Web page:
This post is part of a year-long series. If my work is helpful for you, consider a contribution through Venmo to support this crucial work of unlearning racial bias.
Last week, I shared a bit about what it can feel like when such a dense, thorny space exists between the world and oneself. About the tension black parents feel knowing how much we love and cherish our children, and how all-consuming our concern for their wellbeing can be – so much that volumes and tomes and essays and songs have been written to express our collective and individual grief, and our sorrow.
I asked you about your feelings and thoughts regarding reparations. I asked in part because until 2004, I did not realize that Japanese Americans were interned during World War II, and it was at least a decade after that before I realized a minimal amount had been paid to this group of citizens in the form of reparations. Because of the hot, contentious emotional aura that tends to surround conversations about this particular idea, I thought until relatively recently that the U.S. had set no historical precedent for issuing reparations to wronged people groups. That assumption was incorrect. While there may be little precedent of the U.S. Government issuing reparations, it isn’t unheard of. It’s happened before.
It can happen again.
This week, I want to reflect briefly on homophobia, LGBTQ stereotypes, and the role both have played in American entertainment.
I think I was aware of Laverne Cox as an actress before I saw her on Netflix’s “Orange is the New Black.” I vaguely remembered seeing her on an episode of “The Mindy Project,” but I don’t think I really took notice of her. Recently, Cox returned to Netflix for a documentary about the portrayal of trans people in film: Disclosure. This documentary took me to school. Not only did I learn a great deal about films and shows I wasn’t familiar with from having seen them myself, but I also began to see with fresh eyes the movies and shows I was familiar with. How is it that the media I’ve taken in over the course of my life has managed to simultaneously villainize, fetishize, and dehumanize transgender human beings? If ever you’ve needed to see clear evidence that as a culture we must do better, Disclosure offers such evidence in abundance. This makes Disclosure my first suggested resource this week.
For my second suggested resource this week, let’s turn our attention from a truth-illuminating documentary to a scripted drama. “Pose” is a gift, y’all. Billy Porter and MJ Rodriguez lead a dazzling cast of characters in this drama set at the incarnation of New York’s ballroom scene in the 1980s & 90s. Watching this show, I’ve learned so much about how early-days HIV and AIDS patients of color were ignored and maltreated, glimpsed the heartbreak of young people ousted from their houses after coming out to their families, marvelled at the beauty of framily that can emerge from the ashes of transphobia. “Pose” allows its viewing public to pause at the mirror long enough to reflect on the culture we’ve built, the people groups we’ve cast aside, and the resilience that our hetero-worshiping culture couldn’t snuff out.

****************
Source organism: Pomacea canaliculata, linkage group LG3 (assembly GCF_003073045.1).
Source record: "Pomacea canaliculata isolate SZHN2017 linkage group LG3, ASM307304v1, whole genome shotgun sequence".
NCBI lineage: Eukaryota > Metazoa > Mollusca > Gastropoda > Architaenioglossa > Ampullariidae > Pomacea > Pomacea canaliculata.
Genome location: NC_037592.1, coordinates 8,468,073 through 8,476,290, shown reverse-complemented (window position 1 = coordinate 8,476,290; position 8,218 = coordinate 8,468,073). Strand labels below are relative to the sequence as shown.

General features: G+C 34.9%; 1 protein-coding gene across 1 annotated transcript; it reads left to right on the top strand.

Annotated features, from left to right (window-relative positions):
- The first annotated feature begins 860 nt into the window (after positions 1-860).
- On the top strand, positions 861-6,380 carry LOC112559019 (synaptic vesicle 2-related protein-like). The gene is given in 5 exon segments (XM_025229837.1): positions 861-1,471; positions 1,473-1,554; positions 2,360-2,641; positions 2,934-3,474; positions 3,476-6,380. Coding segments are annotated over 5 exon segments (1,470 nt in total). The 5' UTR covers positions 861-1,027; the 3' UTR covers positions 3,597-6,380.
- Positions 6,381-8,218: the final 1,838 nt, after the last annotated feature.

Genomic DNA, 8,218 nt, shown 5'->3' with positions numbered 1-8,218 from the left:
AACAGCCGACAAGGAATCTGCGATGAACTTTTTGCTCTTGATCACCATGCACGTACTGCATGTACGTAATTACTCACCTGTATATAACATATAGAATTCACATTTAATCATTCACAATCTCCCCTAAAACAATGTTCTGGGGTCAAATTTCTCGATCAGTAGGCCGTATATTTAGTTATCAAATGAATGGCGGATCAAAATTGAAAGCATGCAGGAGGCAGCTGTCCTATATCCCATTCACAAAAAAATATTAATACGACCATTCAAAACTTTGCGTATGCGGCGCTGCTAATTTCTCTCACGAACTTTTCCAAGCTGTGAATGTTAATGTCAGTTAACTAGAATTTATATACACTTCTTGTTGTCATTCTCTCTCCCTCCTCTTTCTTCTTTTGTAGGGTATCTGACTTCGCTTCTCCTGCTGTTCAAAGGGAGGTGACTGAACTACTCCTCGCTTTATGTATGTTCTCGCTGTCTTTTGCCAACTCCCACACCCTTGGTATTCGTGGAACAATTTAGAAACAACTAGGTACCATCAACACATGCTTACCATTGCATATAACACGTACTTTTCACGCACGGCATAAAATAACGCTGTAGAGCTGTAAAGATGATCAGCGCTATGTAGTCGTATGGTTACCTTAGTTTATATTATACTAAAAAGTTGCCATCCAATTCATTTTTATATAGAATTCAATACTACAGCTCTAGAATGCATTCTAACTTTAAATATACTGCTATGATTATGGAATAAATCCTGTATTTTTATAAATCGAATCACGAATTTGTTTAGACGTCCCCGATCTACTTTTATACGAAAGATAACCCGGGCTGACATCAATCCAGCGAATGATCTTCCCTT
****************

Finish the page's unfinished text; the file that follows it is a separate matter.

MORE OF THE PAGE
The last resource I suggest this week is Moonlight. A few years ago, shortly after the #oscarssowhite fiasco, Warren Beatty and Faye Dunaway presented the Oscar for best picture to LaLa Land, the film that – aside from not being a great love story – struck some viewers as a white-centered introduction to the jazz music genre, which has origins that are decidedly not white. The best picture announcement was made, the cast, directors, etc. took to the stage and began their thank you speeches, and then somebody lifted the needle off the record.
LaLa Land, the almost entirely white movie, did not actually win best picture; rather, that honor went to the almost if not entirely black cast of Moonlight.
I cried. The imagery and poetry of the moment were stunning.
But let me back up and talk about the movie itself and not the moment it won such an honor.
Moonlight chronicles the childhood of Chiron, our protagonist. Chiron grows up with an uncertain home life. Local drug dealer Juan becomes a mentor and gently ushers Chiron through his uncertainty about his identity and sexuality. One of my favorite scenes in the movie depicts Juan assuring Chiron that he doesn’t have to have answers about his sexuality at his young age. As the movie progresses, a story unfolds that is utterly unlike any other I’ve seen before or since: a deeply human, uniquely black, intensely relatable coming-of age tale of a young man discovering and trying to come to terms with his homosexual identity.
As you peruse this week’s suggested sources, I hope you’ll do so with an open mind while you consider these questions:
- What one-dimensional depictions of LGBTQ individuals have you seen in the media and on some level believed to be true?
- Where in your own mind and heart have you turned a blind eye and deaf ear to the struggles of LGBTQ people because you believe in some way their “lifestyle choices” have created their struggles, not our culture’s wrongheaded portrayal of them?
- How can you begin inner work today to unlearn the biases you’ve held against LGBTQ people – biases that aren’t based in truth but in lopsided media narratives?
I hope will join you on this journey to keep learning about our siblings who share a gender and/or sexual identity other than our own. It’s a long journey, but in my experiences, such journeys generally prove to be the ones that are truly worth taking. Let’s continue on this journey together, trekking the winding, arduous path to peace, one piece at a time.